ATM Safety 101

Tips for Keeping You — and Your Money — Safe

ATM Safety 101
September 20, 2016

Theft of debit card information from ATMs is on a major rise, according to FICO. From the beginning of the year until April 9th, debit card information theft rose 174% over the same period in 2014 through ATMs located on bank properties and a staggering 317% in ATMs on non-bank properties. The surge represents the highest level of debit card ATM attacks in at least twenty years.

The majority of the thefts involve skimming, or the placement of a device over the top or inside the card-swiping slot to gather and transmit the card information. Other skimming methods include overlays of the keyboard that record keystrokes, or hidden cameras pointed at the PIN pad. However, thieves are still adept at observing PIN numbers as careless patrons type them in without observing their surroundings.

Here are a few suggestions for keeping your account information safe while using ATMs.

ATM Safety Tips

  • Look for Evidence of Tampering – Give the ATM area a lookover. Are there any oddly placed racks or pamphlets nearby that could hide a hidden camera? Do any of the features of the ATM not match the rest? Does the PIN pad seem unusually thick? Is the card reader physically loose? If you see anything questionable, do not use the ATM and contact bank employees. If you tend to use the same ATM all the time, it is easier for you to observe any differences.

  • Use Bank Location ATMs – The 317% increase in theft on non-bank property tells you all you need to know. The more remote a location is, the more likely it is to be subject to tampering by adding skimming devices or cameras. Remote areas also provide hiding places for criminals to observe the ATM transaction. Even within a bank environment, look for ATMs in high traffic areas to increase the odds of a safe transaction.
  • Cover PINs – Hidden cameras can spot your PIN number as you type it in, as can people in the ATM queue that don’t respect your personal space. Shield your PIN number from both mechanical and human prying eyes. Generally the PIN number is obscured on the screen, but if the number is displayed on the screen, be sure to shield that as well.
  • Limit ATM Transactions – The simplest protection is to use ATMs less often. Take larger quantities of cash at one time if you need to in order to limit the chances of theft. If you have the time, simply make your account withdrawal with a teller inside the bank. It’s old school, but it's safe old school.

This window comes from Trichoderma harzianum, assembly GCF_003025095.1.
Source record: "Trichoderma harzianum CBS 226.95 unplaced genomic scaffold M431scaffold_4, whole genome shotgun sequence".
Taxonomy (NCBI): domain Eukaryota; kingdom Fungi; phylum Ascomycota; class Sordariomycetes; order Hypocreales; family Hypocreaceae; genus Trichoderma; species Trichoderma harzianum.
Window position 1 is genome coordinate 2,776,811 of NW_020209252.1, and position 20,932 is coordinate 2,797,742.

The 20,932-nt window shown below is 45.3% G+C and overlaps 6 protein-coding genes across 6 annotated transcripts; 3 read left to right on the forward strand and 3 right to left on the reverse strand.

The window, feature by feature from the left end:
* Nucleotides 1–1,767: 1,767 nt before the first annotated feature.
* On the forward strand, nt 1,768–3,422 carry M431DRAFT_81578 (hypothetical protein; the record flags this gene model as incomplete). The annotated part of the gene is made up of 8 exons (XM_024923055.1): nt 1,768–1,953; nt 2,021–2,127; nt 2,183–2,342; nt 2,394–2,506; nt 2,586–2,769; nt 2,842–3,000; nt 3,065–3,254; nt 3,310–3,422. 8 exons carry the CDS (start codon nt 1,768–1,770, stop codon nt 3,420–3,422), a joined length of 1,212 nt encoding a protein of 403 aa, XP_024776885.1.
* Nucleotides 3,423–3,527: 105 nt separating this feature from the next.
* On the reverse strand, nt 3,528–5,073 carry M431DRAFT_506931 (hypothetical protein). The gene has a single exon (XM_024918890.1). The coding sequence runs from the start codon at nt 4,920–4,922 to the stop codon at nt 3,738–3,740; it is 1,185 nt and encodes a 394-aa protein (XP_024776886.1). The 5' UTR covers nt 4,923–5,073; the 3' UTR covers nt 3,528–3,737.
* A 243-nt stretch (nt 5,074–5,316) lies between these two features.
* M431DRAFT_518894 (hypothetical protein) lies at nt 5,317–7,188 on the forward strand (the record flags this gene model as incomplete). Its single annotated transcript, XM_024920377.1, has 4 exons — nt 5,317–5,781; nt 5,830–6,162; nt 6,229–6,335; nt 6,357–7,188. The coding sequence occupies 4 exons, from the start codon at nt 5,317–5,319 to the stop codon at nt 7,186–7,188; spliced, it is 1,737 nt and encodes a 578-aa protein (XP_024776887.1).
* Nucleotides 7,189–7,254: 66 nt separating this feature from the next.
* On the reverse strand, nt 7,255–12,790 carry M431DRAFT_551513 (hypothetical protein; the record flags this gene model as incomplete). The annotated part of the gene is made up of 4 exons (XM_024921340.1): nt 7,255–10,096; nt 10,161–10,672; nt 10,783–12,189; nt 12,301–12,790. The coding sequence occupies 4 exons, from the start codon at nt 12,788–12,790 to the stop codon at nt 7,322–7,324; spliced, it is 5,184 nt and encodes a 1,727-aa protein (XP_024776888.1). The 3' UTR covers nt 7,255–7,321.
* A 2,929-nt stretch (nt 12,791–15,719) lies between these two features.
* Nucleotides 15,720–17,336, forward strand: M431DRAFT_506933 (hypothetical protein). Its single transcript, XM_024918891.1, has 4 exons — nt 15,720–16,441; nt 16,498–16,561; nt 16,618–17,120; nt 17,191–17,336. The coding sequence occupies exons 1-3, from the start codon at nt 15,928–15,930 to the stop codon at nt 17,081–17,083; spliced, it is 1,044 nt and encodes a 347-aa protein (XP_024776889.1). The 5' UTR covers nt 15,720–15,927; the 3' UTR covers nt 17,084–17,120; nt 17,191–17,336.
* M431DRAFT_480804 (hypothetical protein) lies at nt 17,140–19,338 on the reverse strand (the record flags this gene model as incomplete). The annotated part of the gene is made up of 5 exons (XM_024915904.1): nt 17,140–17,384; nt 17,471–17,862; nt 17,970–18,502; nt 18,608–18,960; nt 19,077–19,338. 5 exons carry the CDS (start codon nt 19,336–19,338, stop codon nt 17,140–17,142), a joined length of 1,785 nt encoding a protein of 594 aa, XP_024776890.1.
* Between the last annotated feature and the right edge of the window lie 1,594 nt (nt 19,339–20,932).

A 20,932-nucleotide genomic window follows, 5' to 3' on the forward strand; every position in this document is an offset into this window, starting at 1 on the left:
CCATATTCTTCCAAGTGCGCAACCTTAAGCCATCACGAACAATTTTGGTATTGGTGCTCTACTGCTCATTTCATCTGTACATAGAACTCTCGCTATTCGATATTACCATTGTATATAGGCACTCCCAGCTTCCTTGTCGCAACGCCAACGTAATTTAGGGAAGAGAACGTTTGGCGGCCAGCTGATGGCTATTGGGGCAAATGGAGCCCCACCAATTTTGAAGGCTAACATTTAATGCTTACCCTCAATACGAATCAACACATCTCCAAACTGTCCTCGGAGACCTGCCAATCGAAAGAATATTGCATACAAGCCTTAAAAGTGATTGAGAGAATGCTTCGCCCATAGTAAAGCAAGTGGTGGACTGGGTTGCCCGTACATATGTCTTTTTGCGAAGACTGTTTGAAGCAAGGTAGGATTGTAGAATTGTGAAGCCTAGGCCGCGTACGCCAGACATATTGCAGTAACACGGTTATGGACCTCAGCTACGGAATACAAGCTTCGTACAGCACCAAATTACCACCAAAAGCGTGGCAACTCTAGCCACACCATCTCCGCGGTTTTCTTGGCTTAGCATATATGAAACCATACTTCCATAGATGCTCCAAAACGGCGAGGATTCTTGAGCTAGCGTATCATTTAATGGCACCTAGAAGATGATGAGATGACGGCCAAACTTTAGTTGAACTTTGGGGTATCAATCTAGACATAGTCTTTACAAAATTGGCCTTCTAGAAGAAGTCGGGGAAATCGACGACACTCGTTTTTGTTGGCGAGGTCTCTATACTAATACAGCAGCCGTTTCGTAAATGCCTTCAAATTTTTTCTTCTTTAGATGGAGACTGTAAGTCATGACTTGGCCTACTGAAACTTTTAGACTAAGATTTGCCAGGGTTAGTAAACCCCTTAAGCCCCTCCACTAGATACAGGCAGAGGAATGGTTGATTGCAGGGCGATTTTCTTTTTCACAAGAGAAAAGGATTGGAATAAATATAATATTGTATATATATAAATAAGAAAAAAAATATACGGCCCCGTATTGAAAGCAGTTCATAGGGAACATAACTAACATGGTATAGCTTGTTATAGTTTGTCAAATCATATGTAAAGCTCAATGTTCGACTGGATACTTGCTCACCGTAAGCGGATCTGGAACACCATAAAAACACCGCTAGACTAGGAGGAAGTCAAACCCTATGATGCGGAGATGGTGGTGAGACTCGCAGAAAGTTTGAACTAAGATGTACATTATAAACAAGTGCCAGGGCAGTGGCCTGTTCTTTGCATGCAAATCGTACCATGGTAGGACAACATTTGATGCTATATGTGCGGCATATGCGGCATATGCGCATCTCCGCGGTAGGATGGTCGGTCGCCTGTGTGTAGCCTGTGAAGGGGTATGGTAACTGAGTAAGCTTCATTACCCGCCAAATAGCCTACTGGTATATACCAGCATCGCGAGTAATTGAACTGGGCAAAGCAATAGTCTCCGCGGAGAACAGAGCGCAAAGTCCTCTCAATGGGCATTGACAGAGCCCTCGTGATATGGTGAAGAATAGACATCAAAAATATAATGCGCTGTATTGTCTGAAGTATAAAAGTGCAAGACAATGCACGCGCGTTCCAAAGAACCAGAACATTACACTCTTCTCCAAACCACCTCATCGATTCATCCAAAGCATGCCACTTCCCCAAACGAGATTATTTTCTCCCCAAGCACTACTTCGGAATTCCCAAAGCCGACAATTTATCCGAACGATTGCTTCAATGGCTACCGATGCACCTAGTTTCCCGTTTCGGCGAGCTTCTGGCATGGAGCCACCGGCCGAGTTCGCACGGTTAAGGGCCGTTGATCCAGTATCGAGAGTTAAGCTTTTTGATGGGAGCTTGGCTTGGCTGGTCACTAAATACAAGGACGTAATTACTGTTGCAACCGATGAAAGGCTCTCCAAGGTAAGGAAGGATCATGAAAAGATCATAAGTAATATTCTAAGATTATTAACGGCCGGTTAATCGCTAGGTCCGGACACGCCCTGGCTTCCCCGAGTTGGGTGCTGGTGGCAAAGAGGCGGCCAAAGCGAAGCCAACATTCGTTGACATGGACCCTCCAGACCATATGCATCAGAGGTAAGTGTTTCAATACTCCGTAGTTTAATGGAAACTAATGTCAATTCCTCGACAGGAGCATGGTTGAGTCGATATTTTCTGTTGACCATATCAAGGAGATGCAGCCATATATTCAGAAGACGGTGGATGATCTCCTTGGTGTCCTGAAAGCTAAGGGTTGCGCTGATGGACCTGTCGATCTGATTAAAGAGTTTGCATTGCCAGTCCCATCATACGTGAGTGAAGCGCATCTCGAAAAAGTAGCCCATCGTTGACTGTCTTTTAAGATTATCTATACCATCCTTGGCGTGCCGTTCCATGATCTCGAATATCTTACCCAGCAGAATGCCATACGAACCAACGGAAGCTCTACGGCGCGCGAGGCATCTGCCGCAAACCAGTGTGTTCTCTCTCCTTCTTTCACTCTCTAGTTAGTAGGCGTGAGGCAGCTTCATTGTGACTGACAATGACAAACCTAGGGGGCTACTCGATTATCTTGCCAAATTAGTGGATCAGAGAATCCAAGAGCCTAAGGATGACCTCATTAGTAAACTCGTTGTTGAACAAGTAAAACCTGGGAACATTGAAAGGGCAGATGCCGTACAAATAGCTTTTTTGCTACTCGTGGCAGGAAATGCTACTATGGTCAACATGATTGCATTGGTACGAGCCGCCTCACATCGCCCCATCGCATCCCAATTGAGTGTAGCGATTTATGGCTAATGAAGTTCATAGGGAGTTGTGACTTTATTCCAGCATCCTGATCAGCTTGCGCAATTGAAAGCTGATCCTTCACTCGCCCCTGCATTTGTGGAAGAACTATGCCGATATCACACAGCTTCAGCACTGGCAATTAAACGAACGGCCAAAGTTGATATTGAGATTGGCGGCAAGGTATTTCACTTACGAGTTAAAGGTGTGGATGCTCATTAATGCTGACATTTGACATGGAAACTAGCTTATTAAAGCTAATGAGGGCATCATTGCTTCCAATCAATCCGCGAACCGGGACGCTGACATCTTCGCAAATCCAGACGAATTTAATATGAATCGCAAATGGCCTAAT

• Avoid Weekend Transactions – Crooks like to install skimmers on weekends because there is greater ATM activity and limited activity at the bank locations. Anybody who finds a skimmer over the weekend is less likely to find a bank employee able to do anything about it.

It is also wise to monitor your account regularly for any signs of unauthorized activity. Do not ignore small transactions; crooks may be checking to see if the change is detected before proceeding with larger withdrawals. If you notice any signs that your account has been breached, contact your bank immediately.

In general, if you find unauthorized transactions, you are required to notify your bank within sixty days of receipt of your banking statement for that period. Verify the rules where you bank.

You may not be able to protect yourself from the most sophisticated ATM theft methods, but the steps above can certainly increase your odds. Be vigilant with your ATM transactions and monitor your accounts regularly, and you should be fine.

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Erin | 11.19.15 @ 15:38
I rarely withdraw cash from ATMs anymore, but I will definitely be keeping these tips in mind when I do withdraw in the future. It's sad that we have to take such precautions these days.
Steffanie | 11.19.15 @ 15:38
This is really great information and some I will use. I am always leery when using ATMs.
Elaine | 11.19.15 @ 15:39
We always scope out the area before using our ATM. Don't think that is not using o. The weekend is even an option.
Alec | 11.19.15 @ 15:39
We don't use ATMs much since most places accept our debit card. But this is really helpful information since I never thought about some of it, like the weekend transactions. But it totally makes sense!
Jackie | 11.19.15 @ 15:40
I only use the ATM at our bank and only during business hours.
Sarah | 11.19.15 @ 15:40
I have a friend going through the hassles of having this done to her. It's a nightmare. Best to be prepared. Safety first!
Carla | 11.19.15 @ 15:42
I always look over my shoulder at ATMs. I will usually wait until no one is in line.
Britt | 11.19.15 @ 15:42
I have always been really scared to use the ATM, so I almost always just go inside and withdraw or go to the store and get cash back. It feels safer.
Leslie | 11.19.15 @ 15:42
This is why I prefer to pay with a debit card. With the holidays coming up and all the shopping that goes with it, this is great information to have.
Chrisitna | 11.19.15 @ 15:42
I hardly ever carry cash anymore. On the rare occasions when I do need to withdraw cash, I usually get cash back at at store where there is less of a chance that any sort of skimmer has been installed.
Kyle | 11.19.15 @ 15:43
I never use the ATM because I really have no use. When I need cash withdrawed, I tend to do cash back when I go shopping.
Kailie | 11.19.15 @ 15:44
This article had a great amount of infomation. I am always extremely wary about my financial safety because I've heard some serious horror stories.
Debbie | 11.19.15 @ 15:45
I always have my daughter as my lookout if I am withdrawing or depositing cash. I also only use my bank atm or cash back in a store I am familiar with.
Kbrawdy | 11.19.15 @ 15:47
I always withdrawal from my bank personally unless absolutely needed. I have seen a few people in my life deal with theft because of ATM's
$commenter.renderDisplayableName() | 11.24.20 @ 06:28